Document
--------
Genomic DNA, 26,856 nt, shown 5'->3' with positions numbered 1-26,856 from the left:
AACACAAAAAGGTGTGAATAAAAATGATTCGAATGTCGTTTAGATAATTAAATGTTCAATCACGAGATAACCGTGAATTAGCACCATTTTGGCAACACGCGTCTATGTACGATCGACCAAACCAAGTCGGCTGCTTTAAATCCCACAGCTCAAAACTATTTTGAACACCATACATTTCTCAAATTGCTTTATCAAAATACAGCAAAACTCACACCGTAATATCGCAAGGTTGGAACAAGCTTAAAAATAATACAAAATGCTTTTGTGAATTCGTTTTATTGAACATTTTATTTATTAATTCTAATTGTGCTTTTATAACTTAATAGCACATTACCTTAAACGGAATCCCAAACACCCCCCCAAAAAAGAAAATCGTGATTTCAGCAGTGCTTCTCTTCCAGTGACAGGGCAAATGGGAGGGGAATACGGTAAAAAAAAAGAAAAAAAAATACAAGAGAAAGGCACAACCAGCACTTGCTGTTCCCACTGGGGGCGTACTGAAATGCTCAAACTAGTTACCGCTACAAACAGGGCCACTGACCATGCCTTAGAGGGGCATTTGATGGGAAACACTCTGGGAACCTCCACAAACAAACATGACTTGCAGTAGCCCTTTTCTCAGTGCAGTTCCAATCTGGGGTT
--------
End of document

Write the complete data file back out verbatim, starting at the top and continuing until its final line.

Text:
Genomic DNA, 26,856 nt, shown 5'->3' with positions numbered 1-26,856 from the left:
AACACAAAAAGGTGTGAATAAAAATGATTCGAATGTCGTTTAGATAATTAAATGTTCAATCACGAGATAACCGTGAATTAGCACCATTTTGGCAACACGCGTCTATGTACGATCGACCAAACCAAGTCGGCTGCTTTAAATCCCACAGCTCAAAACTATTTTGAACACCATACATTTCTCAAATTGCTTTATCAAAATACAGCAAAACTCACACCGTAATATCGCAAGGTTGGAACAAGCTTAAAAATAATACAAAATGCTTTTGTGAATTCGTTTTATTGAACATTTTATTTATTAATTCTAATTGTGCTTTTATAACTTAATAGCACATTACCTTAAACGGAATCCCAAACACCCCCCCAAAAAAGAAAATCGTGATTTCAGCAGTGCTTCTCTTCCAGTGACAGGGCAAATGGGAGGGGAATACGGTAAAAAAAAAGAAAAAAAAATACAAGAGAAAGGCACAACCAGCACTTGCTGTTCCCACTGGGGGCGTACTGAAATGCTCAAACTAGTTACCGCTACAAACAGGGCCACTGACCATGCCTTAGAGGGGCATTTGATGGGAAACACTCTGGGAACCTCCACAAACAAACATGACTTGCAGTAGCCCTTTTCTCAGTGCAGTTCCAATCTGGGGTT